Barging into the Tail Race Canal
[ FOR BETTER RESOLUTION, CLICK ON IMAGE ]
The building in the photo was once the storied Dock Restaurant known for its catfish stew and other delights. It's now owned by a restaurant chain, but the view's still the same as you look out over the Tailrace Canal. With the exception of modern buildings and watercraft, it probably looks much as it did when it operated as the Santee Canal back in 1800. That canal enabled the transportation of cargo by barge from areas above Columbia, SC, down to the Port of Charleston.
Around 1939 a dam was begun at Pinopolis, SC, which would both solve the flooding which plagued land owners and the spells of low water which shut down cargo traffic in the canal. After completion of the dam, all vessels would then pass through the gigantic locks at Pinopolis which would drop a vessel 75 feet on its way down stream. Every such opening displaces roughly 6 million gallons of water.
With the advent of jet skis, faster and louder watercraft and the wildly overpowered, metalflake, beamy, low freeboard, designer fiberglass bass boats, a trip up the Tailrace Canal no longer evokes romantic images of the early 1800's. The Tailrace also draws passive interests such as kayaking groups and SCUBA exploration of several old shipwreck sites. There are still some recreational fishing folk who simply cast from small jon boats as sane men once did.
To this mix there now comes the proposal to begin large scale barge traffic from the Port of Charleston up through the Tailrace and Lakes Moultrie and Marion all the way to Orangeburg depositing cargo at what is imagined to be an "Inland Port". As oxymoronic as that expression sounds, even more at odds with lucidity is the idea of using this waterway in place of I-26 and the railroad to move cargo containers from the Wando Terminal to a point near the intersection of I-26 and I-95.
CaroLinks is the name of the outfit which proposes to barge into the Tailrace. Their initial plan called for a staging area at Shipyard Creek on the Peninsula to which cargo would be barged from Wando-Welch to be loaded aboard railcars. They never acquired that site so all of that which would have gone by rail would now be barged up the waterway adding greatly to what would already be heavy traffic. Another unacquired asset is the approval and good will of the many different people and businesses which would be greatly affected by such an undertaking.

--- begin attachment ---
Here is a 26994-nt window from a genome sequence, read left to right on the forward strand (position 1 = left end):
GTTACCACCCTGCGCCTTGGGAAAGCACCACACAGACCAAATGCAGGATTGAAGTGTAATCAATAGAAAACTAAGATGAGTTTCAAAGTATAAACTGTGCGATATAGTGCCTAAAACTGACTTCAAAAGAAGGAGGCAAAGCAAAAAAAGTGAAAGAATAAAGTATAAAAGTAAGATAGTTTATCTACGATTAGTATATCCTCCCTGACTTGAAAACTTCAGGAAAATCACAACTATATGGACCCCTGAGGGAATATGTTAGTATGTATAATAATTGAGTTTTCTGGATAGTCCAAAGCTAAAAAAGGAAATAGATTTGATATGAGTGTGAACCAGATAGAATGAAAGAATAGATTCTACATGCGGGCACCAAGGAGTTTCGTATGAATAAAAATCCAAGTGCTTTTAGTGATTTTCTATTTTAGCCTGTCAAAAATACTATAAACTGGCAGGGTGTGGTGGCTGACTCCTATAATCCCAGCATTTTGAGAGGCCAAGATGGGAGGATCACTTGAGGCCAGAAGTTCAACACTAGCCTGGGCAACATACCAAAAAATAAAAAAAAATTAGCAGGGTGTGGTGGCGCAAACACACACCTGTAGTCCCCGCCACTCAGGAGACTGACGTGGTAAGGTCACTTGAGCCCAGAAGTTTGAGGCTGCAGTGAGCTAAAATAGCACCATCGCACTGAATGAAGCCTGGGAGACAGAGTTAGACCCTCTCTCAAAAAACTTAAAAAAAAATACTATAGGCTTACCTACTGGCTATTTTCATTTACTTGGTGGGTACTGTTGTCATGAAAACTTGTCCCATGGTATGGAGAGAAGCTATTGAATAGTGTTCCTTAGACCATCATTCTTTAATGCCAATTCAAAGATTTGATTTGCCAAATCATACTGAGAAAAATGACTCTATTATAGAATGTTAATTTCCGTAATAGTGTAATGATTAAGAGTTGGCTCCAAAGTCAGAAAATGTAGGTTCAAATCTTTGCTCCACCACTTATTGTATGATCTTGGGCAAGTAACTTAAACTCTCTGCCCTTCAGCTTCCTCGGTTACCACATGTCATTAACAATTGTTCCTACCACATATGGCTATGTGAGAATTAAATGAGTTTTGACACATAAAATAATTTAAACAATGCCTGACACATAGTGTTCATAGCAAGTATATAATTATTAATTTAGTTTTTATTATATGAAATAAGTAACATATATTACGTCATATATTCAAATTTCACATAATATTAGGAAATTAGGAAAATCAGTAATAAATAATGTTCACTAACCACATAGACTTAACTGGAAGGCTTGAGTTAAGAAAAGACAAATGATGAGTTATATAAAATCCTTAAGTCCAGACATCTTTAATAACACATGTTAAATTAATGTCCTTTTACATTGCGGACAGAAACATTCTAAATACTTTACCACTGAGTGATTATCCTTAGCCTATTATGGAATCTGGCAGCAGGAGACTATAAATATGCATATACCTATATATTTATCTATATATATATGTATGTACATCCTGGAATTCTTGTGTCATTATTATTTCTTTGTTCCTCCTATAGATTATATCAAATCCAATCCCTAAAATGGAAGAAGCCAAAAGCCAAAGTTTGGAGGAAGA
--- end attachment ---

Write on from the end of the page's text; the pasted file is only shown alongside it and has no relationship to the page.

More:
Recreational boaters, residential and commerical property owners, and especially the County Manger of Berkeley County are stunned and scared of this plan which has come as a great surprise to most. The point was made that this is not the mile wide Mississippi, but in fact an often narrow body of water unlikely to absorb such barge traffic without serious consequences. Even a spokesman of the Monks at Mepkin Abbey spoke openly to express their concerns for the interruption of peace in their sector and of the effects on other "stake holders" along the way. Erosion of the banks and entanglement with other vessels come to mind as problematic.
We are reminded of Captain Willard's long and insanely eventful trip up that convoluted river in the film, APOCALYPSE NOW, in pursuit of Colonel Walter Kurtz. When at long last he finds his objective, Kurtz asks, "do you find my methods unsound, Captain? ". Willard replies, "I don't see any method Sir" We are at some pains ourselves to fully appreciate a sound method in this plan.